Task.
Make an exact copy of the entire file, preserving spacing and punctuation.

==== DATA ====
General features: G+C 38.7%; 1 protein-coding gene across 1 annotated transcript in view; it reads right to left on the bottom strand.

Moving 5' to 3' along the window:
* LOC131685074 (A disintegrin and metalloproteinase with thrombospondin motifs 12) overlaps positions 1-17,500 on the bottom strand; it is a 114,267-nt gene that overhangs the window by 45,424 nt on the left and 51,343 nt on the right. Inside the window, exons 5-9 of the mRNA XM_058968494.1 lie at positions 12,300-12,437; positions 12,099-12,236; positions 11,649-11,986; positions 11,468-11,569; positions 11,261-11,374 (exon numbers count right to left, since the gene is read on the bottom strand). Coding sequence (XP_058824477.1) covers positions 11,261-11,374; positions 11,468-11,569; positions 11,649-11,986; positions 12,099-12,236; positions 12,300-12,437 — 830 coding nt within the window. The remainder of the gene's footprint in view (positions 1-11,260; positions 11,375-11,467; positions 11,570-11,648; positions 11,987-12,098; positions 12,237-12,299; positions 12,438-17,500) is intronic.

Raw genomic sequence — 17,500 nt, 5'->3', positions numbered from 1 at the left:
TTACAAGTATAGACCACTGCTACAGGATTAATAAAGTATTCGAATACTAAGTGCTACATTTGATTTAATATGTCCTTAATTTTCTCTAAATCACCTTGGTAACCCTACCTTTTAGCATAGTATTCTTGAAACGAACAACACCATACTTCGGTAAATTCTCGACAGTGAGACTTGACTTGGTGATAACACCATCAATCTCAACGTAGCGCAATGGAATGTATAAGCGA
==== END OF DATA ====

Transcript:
General features: G+C 38.7%; 1 protein-coding gene across 1 annotated transcript in view; it reads right to left on the bottom strand.

Moving 5' to 3' along the window:
* LOC131685074 (A disintegrin and metalloproteinase with thrombospondin motifs 12) overlaps positions 1-17,500 on the bottom strand; it is a 114,267-nt gene that overhangs the window by 45,424 nt on the left and 51,343 nt on the right. Inside the window, exons 5-9 of the mRNA XM_058968494.1 lie at positions 12,300-12,437; positions 12,099-12,236; positions 11,649-11,986; positions 11,468-11,569; positions 11,261-11,374 (exon numbers count right to left, since the gene is read on the bottom strand). Coding sequence (XP_058824477.1) covers positions 11,261-11,374; positions 11,468-11,569; positions 11,649-11,986; positions 12,099-12,236; positions 12,300-12,437 — 830 coding nt within the window. The remainder of the gene's footprint in view (positions 1-11,260; positions 11,375-11,467; positions 11,570-11,648; positions 11,987-12,098; positions 12,237-12,299; positions 12,438-17,500) is intronic.

Raw genomic sequence — 17,500 nt, 5'->3', positions numbered from 1 at the left:
TTACAAGTATAGACCACTGCTACAGGATTAATAAAGTATTCGAATACTAAGTGCTACATTTGATTTAATATGTCCTTAATTTTCTCTAAATCACCTTGGTAACCCTACCTTTTAGCATAGTATTCTTGAAACGAACAACACCATACTTCGGTAAATTCTCGACAGTGAGACTTGACTTGGTGATAACACCATCAATCTCAACGTAGCGCAATGGAATGTATAAGCGA